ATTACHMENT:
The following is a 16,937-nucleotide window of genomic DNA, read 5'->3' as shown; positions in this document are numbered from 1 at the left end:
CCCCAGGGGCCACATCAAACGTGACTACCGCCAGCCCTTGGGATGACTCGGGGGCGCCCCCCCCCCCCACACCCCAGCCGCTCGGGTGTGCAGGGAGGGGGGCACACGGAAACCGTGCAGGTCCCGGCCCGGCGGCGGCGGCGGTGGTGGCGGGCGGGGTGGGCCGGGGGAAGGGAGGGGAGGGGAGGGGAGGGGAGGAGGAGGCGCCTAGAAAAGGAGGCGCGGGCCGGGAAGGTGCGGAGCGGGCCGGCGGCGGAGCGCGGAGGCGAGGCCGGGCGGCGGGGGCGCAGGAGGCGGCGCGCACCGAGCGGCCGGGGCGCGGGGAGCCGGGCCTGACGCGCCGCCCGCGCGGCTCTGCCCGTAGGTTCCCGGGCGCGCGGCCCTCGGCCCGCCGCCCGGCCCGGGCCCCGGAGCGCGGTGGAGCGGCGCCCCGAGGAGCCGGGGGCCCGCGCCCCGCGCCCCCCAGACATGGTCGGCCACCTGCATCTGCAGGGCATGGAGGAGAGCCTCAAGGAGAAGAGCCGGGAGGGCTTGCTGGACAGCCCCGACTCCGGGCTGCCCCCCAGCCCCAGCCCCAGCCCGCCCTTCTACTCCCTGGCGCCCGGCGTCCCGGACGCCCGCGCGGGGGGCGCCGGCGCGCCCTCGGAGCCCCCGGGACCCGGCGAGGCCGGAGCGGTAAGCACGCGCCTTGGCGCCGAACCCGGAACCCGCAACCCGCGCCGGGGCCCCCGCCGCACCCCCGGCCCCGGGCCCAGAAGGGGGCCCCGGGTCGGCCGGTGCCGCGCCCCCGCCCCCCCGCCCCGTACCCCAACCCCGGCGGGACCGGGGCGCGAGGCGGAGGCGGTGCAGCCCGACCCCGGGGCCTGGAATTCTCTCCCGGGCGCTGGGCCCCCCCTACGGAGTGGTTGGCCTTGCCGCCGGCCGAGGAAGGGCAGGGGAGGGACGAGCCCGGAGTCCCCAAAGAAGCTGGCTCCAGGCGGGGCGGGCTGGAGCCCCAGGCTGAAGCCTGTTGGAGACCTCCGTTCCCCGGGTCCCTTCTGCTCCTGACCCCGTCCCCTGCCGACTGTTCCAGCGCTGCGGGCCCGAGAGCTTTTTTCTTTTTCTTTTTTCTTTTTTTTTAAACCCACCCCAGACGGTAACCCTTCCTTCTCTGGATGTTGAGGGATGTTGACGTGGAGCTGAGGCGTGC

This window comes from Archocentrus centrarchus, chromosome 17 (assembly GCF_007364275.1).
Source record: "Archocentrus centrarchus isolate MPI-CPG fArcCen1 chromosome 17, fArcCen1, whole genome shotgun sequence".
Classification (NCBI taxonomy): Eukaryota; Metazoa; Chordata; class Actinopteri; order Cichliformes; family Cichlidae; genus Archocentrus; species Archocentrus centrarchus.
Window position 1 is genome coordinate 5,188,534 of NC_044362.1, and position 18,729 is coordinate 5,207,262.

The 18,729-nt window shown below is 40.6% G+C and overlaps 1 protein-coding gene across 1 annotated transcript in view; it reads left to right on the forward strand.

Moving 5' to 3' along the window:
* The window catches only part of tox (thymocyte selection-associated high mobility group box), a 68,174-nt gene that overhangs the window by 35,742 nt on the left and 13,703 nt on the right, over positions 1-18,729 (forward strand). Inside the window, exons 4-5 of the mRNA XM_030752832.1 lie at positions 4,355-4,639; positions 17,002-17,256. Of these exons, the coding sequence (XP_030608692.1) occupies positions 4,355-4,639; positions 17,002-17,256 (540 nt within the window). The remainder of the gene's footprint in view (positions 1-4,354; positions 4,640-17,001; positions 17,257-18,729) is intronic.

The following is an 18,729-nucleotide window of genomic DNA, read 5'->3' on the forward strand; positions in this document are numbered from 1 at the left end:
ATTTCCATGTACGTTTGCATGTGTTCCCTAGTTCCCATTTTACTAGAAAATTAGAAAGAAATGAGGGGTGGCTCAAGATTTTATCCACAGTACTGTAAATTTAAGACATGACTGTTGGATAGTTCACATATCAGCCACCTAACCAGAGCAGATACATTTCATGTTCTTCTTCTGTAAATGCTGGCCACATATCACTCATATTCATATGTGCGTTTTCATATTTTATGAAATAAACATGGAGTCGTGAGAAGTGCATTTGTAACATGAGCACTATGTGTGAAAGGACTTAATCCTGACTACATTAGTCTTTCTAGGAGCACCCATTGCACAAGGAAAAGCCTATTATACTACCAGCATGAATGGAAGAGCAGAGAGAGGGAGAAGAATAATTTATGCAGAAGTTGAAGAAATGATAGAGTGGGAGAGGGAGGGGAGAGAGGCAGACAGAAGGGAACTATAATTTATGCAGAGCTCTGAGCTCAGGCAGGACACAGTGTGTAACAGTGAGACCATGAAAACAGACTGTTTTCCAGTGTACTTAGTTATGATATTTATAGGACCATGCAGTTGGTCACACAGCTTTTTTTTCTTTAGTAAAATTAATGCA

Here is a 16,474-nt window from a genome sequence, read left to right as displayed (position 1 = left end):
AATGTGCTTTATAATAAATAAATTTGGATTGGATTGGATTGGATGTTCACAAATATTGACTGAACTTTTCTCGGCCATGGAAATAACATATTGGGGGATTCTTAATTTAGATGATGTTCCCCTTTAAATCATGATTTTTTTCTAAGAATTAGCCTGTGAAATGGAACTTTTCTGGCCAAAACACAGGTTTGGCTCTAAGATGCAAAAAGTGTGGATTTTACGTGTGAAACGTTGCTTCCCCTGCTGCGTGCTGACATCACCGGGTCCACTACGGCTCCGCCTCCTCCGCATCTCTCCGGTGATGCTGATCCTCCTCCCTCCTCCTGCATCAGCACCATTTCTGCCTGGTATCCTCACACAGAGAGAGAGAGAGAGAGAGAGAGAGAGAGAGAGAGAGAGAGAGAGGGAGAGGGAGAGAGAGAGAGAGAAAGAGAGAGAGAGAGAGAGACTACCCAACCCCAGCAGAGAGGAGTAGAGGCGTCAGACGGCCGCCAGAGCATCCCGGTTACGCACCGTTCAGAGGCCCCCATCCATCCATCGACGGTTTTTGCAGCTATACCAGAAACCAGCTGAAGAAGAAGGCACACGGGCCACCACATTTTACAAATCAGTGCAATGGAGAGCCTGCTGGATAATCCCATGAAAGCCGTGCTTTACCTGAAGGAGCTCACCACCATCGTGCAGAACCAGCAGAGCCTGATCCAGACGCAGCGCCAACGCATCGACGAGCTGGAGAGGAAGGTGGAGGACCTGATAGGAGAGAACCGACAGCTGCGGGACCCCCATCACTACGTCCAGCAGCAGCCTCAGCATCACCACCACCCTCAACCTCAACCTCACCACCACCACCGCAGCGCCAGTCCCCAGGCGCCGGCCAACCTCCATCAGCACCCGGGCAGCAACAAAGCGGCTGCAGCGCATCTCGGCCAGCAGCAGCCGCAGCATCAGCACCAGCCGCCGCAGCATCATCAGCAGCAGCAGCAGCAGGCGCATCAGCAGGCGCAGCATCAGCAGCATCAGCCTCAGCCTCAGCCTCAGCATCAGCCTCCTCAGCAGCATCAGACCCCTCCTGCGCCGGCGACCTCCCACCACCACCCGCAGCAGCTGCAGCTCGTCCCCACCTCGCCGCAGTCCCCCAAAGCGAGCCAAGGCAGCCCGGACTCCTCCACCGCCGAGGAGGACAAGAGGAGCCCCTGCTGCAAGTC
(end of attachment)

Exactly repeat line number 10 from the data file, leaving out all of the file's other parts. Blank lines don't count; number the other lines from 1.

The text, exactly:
The following is an 18,729-nucleotide window of genomic DNA, read 5'->3' on the forward strand; positions in this document are numbered from 1 at the left end: